Contentious judicial reform provision dropped
The Chamber of Deputies on Tuesday discarded a controversial provision from its wide-ranging judicial reform package that would have allowed for police searches of private homes without the officers first obtaining a warrant.
Members of all eight parties approved dropping the measure, which had been bitterly opposed by the Democratic Revolution Party, or PRD, the Convergence Party and the Labor Party over concerns the provision would provide a pretext for persecuting social and political groups and foment corruption by unscrupulous police officials.
The legislation, which the Chamber of Deputies had been expected to approve on Tuesday, now goes back to the Senate, where debate on judicial reform will begin on Thursday.
Judicial reform would overhaul the nation's oft-maligned criminal justice system by introducing oral trials, providing speedier access to the courts and bringing improved transparency to a process that's largely carried out on paper and behind closed doors.
But the reforms provoked disquiet among opposition political parties, social movements and human rights groups due to the provisions allowing for police searches without a warrant.
The groups also objected to provisions for fighting organized crime, which included proposals that would permit authorities to detain suspects for up to 80 days without charges being laid and better facilitate the extradition of suspects to foreign countries.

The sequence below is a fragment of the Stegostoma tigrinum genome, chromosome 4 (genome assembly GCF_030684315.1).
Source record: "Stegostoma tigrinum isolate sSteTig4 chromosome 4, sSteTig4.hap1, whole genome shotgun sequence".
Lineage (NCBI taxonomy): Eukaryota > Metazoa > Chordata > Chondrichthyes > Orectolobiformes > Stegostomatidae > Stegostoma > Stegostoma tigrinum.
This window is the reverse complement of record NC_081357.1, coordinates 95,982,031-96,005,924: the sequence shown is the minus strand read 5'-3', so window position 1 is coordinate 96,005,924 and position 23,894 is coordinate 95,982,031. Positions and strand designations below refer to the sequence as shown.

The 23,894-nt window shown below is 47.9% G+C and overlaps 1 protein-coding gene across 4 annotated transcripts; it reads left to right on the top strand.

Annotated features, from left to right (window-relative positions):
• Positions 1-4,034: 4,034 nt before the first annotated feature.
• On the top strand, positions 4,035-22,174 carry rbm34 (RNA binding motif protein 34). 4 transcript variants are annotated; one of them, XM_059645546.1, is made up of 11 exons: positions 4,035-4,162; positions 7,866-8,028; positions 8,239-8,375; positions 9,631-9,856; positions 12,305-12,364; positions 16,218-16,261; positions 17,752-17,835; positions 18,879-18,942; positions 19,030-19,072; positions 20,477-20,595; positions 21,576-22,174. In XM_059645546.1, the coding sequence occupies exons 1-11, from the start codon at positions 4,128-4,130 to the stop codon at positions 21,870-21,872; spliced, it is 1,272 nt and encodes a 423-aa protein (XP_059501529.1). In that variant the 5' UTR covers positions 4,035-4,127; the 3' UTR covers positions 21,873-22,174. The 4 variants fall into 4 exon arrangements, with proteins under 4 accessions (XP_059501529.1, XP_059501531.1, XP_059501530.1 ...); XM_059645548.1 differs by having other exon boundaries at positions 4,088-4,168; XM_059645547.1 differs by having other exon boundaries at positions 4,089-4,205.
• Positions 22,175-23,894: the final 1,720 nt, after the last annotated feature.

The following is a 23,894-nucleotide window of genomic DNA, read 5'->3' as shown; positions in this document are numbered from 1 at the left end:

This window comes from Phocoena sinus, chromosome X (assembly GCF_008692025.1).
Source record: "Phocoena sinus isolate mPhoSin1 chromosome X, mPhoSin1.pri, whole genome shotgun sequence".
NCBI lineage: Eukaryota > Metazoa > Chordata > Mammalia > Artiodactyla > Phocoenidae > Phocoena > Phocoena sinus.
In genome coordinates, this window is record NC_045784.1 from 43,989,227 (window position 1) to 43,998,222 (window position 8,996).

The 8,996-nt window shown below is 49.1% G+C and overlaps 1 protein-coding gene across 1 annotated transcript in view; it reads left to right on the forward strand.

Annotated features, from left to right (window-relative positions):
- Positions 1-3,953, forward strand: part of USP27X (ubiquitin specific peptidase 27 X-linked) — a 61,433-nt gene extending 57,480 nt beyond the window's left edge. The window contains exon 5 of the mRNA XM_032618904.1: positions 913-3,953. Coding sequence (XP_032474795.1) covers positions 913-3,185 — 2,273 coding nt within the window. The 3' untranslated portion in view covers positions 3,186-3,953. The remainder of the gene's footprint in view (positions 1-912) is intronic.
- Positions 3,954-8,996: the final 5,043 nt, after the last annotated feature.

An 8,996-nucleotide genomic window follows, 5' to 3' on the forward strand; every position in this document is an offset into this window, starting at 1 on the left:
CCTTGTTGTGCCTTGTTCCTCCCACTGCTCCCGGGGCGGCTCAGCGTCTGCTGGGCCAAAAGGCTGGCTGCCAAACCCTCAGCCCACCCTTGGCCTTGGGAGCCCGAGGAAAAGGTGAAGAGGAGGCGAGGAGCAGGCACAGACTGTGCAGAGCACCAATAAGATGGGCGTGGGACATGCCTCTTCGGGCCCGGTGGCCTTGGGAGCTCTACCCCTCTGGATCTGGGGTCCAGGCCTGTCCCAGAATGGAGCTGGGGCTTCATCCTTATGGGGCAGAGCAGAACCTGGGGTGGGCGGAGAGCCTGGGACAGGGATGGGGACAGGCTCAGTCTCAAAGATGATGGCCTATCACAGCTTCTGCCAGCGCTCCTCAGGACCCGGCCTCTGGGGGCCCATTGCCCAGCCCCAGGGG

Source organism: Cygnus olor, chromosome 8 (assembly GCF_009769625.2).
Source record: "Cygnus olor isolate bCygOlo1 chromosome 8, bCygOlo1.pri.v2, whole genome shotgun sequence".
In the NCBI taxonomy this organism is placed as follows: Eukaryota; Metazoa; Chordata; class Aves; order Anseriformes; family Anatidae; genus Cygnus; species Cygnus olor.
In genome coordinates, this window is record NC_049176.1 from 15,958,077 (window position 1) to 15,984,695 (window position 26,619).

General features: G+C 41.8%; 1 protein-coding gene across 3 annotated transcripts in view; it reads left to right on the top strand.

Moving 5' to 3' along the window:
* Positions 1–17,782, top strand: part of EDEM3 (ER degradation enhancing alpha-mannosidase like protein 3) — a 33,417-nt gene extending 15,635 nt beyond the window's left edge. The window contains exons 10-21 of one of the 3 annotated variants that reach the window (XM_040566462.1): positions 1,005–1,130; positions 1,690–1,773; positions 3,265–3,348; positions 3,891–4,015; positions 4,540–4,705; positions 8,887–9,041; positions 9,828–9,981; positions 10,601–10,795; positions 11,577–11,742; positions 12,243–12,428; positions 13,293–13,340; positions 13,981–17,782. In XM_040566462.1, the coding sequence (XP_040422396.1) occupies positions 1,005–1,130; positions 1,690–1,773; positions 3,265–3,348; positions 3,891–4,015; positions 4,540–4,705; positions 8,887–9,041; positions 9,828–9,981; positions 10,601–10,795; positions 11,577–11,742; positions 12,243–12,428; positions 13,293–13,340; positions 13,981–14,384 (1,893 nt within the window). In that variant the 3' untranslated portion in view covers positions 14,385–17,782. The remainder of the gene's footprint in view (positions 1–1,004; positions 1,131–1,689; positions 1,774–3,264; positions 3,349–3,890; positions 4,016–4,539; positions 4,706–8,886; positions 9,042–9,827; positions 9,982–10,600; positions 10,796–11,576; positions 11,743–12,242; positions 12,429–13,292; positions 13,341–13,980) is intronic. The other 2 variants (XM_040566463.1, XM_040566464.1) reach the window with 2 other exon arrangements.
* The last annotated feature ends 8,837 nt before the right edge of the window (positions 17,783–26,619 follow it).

National Human Rights Commission President José Luis Soberanes said over the weekend that the judicial reform package "constituted a step backwards for individual rights."
Ruth Zavaleta, Speaker of the Chamber of Deputies, told The News that "80 percent" of the reforms were excellent, but added that the parts allowing for police searches could be used by ruling politicians seeking revenge against their ousted rivals.
The Chamber of Deputies originally approved the judicial reform package in December, but the Senate modified the legislation by taking out a provision allowing investigators to search financial records without first obtaining legal permission and removing four words from the clause permitting police searches. The Senate is expected to pass judicial reform promptly and sources in the Chamber of Deputies said the package would pass before the current legislative session ends in late April.